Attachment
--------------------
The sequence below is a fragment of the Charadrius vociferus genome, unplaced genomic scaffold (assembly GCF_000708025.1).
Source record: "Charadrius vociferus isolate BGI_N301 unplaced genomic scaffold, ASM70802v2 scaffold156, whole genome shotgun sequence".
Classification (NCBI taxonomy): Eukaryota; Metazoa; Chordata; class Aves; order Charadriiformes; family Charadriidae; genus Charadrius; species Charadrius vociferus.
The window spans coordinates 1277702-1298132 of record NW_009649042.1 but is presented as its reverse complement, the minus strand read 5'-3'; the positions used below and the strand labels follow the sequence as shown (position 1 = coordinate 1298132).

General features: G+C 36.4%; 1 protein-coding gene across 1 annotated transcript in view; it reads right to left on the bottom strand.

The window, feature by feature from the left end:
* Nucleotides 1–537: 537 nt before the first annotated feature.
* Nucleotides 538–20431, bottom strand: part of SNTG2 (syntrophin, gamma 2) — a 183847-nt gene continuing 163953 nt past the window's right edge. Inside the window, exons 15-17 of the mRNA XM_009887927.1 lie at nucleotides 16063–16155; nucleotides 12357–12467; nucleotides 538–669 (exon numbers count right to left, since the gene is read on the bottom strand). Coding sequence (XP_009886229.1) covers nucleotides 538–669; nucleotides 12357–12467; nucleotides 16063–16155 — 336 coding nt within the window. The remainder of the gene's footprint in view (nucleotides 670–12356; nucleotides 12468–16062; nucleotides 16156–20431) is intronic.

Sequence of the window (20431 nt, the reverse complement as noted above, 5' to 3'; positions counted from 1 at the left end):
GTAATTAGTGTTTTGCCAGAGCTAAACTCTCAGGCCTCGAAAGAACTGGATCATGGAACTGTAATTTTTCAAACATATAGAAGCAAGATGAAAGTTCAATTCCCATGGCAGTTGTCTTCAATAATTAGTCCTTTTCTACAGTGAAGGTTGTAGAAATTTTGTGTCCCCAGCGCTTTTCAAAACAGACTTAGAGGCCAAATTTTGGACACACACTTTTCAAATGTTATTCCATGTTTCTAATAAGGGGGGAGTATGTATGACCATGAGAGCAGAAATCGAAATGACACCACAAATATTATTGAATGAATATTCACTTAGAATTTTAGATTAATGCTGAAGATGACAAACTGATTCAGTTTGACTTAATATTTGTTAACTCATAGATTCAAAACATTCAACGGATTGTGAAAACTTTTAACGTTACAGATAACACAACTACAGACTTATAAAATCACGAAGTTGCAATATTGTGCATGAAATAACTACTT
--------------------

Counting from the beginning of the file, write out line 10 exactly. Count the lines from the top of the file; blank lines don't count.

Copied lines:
GTAATTAGTGTTTTGCCAGAGCTAAACTCTCAGGCCTCGAAAGAACTGGATCATGGAACTGTAATTTTTCAAACATATAGAAGCAAGATGAAAGTTCAATTCCCATGGCAGTTGTCTTCAATAATTAGTCCTTTTCTACAGTGAAGGTTGTAGAAATTTTGTGTCCCCAGCGCTTTTCAAAACAGACTTAGAGGCCAAATTTTGGACACACACTTTTCAAATGTTATTCCATGTTTCTAATAAGGGGGGAGTATGTATGACCATGAGAGCAGAAATCGAAATGACACCACAAATATTATTGAATGAATATTCACTTAGAATTTTAGATTAATGCTGAAGATGACAAACTGATTCAGTTTGACTTAATATTTGTTAACTCATAGATTCAAAACATTCAACGGATTGTGAAAACTTTTAACGTTACAGATAACACAACTACAGACTTATAAAATCACGAAGTTGCAATATTGTGCATGAAATAACTACTT